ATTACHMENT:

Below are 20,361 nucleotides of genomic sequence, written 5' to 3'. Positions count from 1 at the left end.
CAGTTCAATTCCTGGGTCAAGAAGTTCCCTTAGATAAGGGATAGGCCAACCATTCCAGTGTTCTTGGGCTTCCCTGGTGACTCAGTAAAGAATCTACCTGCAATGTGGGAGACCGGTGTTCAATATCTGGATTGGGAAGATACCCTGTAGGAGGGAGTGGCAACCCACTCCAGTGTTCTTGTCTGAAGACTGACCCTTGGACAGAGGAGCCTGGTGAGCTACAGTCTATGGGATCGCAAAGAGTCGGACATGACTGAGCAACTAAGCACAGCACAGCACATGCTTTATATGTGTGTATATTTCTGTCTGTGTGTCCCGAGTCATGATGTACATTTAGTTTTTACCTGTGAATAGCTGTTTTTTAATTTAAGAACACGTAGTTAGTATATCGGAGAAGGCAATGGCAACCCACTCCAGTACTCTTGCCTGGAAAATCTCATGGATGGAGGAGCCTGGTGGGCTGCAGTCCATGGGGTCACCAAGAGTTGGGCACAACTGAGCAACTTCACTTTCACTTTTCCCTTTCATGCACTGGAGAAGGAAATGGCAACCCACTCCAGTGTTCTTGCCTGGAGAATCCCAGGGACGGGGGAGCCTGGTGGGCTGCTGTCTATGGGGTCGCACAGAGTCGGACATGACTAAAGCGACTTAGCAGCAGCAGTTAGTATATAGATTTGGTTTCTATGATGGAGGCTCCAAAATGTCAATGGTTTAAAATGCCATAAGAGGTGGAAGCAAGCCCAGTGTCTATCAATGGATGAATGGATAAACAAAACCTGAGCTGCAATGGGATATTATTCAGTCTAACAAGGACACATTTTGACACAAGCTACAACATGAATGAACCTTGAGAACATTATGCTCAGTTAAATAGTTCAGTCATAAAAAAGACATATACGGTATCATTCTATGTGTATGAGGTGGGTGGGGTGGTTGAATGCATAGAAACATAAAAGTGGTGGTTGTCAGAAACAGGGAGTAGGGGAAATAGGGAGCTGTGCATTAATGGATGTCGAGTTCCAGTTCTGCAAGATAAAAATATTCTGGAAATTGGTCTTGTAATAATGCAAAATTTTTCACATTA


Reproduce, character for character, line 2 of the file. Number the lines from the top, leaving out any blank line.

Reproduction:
CAGTTCAATTCCTGGGTCAAGAAGTTCCCTTAGATAAGGGATAGGCCAACCATTCCAGTGTTCTTGGGCTTCCCTGGTGACTCAGTAAAGAATCTACCTGCAATGTGGGAGACCGGTGTTCAATATCTGGATTGGGAAGATACCCTGTAGGAGGGAGTGGCAACCCACTCCAGTGTTCTTGTCTGAAGACTGACCCTTGGACAGAGGAGCCTGGTGAGCTACAGTCTATGGGATCGCAAAGAGTCGGACATGACTGAGCAACTAAGCACAGCACAGCACATGCTTTATATGTGTGTATATTTCTGTCTGTGTGTCCCGAGTCATGATGTACATTTAGTTTTTACCTGTGAATAGCTGTTTTTTAATTTAAGAACACGTAGTTAGTATATCGGAGAAGGCAATGGCAACCCACTCCAGTACTCTTGCCTGGAAAATCTCATGGATGGAGGAGCCTGGTGGGCTGCAGTCCATGGGGTCACCAAGAGTTGGGCACAACTGAGCAACTTCACTTTCACTTTTCCCTTTCATGCACTGGAGAAGGAAATGGCAACCCACTCCAGTGTTCTTGCCTGGAGAATCCCAGGGACGGGGGAGCCTGGTGGGCTGCTGTCTATGGGGTCGCACAGAGTCGGACATGACTAAAGCGACTTAGCAGCAGCAGTTAGTATATAGATTTGGTTTCTATGATGGAGGCTCCAAAATGTCAATGGTTTAAAATGCCATAAGAGGTGGAAGCAAGCCCAGTGTCTATCAATGGATGAATGGATAAACAAAACCTGAGCTGCAATGGGATATTATTCAGTCTAACAAGGACACATTTTGACACAAGCTACAACATGAATGAACCTTGAGAACATTATGCTCAGTTAAATAGTTCAGTCATAAAAAAGACATATACGGTATCATTCTATGTGTATGAGGTGGGTGGGGTGGTTGAATGCATAGAAACATAAAAGTGGTGGTTGTCAGAAACAGGGAGTAGGGGAAATAGGGAGCTGTGCATTAATGGATGTCGAGTTCCAGTTCTGCAAGATAAAAATATTCTGGAAATTGGTCTTGTAATAATGCAAAATTTTTCACATTA